While Japanese L2 teachers frequently become proficient English speakers, Jungheim (2004) points out that general linguistic proficiency is often obstructed by the use of non-traditional gestures or other body language (128-132). The use of the hands and small body movements which confirm or deny a statement returned the highest correlation with a lower perception of speaker proficiency in a face-to-face conversation. The author also explains that, in addition to creating an incomplete understanding of these subtle characteristics of English speech, native speakers’ students employ a broader range of gestures, and their students typically rank higher in proficiency testing. Both JET’s and L2 teachers agree that English proficiency tests heavily favor written skills and that preparing students for a test creates a need to place less importance on the elements of speaking and listening which are typically more influential in the practical considerations of language usage (Nishino, 2008).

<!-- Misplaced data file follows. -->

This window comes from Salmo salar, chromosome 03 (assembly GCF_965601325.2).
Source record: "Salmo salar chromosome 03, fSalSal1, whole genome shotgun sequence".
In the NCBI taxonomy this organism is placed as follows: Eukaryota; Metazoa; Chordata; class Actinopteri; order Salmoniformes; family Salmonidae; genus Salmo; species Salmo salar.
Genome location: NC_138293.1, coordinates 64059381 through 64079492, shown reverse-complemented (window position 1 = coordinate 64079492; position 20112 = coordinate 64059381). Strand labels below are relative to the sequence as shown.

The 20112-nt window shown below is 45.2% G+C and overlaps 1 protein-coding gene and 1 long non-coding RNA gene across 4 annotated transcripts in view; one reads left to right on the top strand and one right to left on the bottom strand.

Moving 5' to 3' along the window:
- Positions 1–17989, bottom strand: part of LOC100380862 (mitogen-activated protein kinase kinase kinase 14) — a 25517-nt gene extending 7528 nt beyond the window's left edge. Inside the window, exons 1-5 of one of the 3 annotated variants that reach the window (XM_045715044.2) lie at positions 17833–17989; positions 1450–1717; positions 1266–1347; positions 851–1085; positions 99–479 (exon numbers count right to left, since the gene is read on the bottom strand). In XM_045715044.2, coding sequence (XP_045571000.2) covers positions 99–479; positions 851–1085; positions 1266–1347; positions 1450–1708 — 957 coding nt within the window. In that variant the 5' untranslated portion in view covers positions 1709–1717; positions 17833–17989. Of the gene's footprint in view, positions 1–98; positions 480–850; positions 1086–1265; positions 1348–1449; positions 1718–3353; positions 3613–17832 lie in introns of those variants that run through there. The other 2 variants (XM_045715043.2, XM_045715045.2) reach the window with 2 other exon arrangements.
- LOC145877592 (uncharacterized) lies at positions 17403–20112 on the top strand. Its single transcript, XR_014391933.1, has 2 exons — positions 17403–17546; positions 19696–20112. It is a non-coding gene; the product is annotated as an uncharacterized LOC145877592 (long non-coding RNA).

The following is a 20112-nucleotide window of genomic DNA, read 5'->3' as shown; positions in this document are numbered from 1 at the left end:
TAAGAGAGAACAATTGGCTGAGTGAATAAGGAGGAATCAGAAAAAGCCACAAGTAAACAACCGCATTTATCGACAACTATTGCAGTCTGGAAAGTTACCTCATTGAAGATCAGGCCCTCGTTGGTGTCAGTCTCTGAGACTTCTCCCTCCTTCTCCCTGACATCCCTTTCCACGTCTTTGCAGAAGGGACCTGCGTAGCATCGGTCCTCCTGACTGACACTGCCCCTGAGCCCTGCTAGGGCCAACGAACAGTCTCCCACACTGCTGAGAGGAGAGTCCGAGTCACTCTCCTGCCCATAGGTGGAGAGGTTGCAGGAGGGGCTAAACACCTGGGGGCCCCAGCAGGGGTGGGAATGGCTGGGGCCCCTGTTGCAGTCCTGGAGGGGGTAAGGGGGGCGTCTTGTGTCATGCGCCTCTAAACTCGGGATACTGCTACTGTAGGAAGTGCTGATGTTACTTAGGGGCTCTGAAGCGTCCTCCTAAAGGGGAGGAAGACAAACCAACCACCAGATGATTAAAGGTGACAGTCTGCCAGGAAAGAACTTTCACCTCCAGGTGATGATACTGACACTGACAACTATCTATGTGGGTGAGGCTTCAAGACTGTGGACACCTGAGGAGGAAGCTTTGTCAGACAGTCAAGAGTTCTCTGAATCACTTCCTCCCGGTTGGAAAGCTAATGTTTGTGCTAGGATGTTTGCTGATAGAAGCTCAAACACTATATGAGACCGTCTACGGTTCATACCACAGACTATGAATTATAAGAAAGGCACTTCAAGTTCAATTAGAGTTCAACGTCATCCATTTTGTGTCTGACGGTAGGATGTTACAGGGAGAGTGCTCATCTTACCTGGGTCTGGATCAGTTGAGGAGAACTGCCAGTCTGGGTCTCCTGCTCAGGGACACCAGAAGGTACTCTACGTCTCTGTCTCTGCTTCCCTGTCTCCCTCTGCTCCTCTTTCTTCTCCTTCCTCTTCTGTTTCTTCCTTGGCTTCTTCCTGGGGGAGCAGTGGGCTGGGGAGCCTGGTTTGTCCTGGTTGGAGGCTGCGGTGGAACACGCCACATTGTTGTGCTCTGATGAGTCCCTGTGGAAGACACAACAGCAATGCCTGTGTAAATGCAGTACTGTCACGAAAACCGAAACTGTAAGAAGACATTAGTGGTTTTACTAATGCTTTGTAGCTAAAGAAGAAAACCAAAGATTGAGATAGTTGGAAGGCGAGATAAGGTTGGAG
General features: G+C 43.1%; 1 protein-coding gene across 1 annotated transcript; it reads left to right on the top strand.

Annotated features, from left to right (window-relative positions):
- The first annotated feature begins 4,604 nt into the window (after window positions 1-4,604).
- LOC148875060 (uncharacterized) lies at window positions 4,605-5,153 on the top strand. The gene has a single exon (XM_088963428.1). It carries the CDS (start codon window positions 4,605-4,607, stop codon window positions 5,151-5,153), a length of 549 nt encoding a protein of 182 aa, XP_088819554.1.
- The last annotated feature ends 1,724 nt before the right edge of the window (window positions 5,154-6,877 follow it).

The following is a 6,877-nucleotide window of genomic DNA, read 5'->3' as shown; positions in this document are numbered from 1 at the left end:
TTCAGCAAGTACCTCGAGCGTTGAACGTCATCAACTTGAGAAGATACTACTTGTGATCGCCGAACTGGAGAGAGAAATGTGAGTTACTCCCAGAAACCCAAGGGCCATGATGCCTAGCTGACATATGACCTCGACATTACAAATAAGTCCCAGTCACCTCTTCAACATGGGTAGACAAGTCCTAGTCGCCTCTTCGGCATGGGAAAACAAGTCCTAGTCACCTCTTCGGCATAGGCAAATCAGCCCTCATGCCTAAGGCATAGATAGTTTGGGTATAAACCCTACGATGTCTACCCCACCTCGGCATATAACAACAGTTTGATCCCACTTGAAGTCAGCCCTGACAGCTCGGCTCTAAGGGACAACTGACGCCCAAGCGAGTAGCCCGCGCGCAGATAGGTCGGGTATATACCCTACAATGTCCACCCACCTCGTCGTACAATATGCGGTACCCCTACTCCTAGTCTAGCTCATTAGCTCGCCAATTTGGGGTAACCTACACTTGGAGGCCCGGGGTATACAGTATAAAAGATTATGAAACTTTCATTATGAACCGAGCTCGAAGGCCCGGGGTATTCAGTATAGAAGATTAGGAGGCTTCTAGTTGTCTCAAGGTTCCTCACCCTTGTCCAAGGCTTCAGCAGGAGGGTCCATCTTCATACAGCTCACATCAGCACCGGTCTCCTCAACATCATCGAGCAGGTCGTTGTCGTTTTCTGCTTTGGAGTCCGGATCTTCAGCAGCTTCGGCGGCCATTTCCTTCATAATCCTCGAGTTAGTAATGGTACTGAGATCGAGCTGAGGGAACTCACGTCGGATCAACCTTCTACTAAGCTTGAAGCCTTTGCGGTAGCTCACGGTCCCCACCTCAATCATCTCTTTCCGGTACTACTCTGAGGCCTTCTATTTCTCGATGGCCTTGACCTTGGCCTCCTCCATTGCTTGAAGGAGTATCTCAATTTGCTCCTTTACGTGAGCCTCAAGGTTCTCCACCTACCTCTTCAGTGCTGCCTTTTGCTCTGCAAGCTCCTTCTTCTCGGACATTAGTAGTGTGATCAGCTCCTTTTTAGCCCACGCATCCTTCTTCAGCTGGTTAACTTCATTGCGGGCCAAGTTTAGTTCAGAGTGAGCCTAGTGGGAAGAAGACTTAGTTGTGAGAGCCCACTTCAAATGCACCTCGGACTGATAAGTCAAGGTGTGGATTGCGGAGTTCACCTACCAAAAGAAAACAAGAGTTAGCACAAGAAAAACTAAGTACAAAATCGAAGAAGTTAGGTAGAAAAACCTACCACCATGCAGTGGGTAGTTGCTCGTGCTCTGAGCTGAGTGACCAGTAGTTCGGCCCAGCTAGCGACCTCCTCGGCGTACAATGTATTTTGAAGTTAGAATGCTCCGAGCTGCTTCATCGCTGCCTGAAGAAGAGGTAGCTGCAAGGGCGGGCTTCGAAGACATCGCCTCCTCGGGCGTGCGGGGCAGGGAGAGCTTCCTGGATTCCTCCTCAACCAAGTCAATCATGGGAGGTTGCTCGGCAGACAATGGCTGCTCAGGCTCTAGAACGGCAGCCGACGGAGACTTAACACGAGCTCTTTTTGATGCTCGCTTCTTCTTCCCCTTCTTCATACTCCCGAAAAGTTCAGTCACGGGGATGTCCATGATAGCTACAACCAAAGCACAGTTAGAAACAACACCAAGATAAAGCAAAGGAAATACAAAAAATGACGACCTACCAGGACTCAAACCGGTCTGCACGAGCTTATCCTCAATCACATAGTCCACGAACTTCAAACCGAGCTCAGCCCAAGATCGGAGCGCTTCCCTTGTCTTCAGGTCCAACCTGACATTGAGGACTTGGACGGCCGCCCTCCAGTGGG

Particular focus has been directed to recent results released by the Test of English for Intercultural Communication (TOEIC), which has placed Japan among the lowest-ranked countries for L2 acquisition (Kato, 2005). After a statistical examination was compared against qualitative research, Kato concluded that the cultural techniques used to educate men and women varied and that metacognitive and cognitive strategies were not applied frequently, or, in some cases, appropriately (pp. 256-258). Communicative Language Teaching remains among the most-utilized forms of L2 acquisition (Nishino, 2008). Despite some L2 teachers’ objections to the emphasis upon reading and writing, only one out of seven respondents in Jungheim’s study felt that these considerations merited an overhaul of the testing methods (2004).

The research indicates that L2 teachers and JET’s in Japan earn respect and are admired and that, in general, their practices both seem to be working. However, the strategies and skills which create different levels of proficiency present a question with important nuances for future study. The further globalization of English in Japan- and other Asian countries in particular- will depend upon such strides for continued success.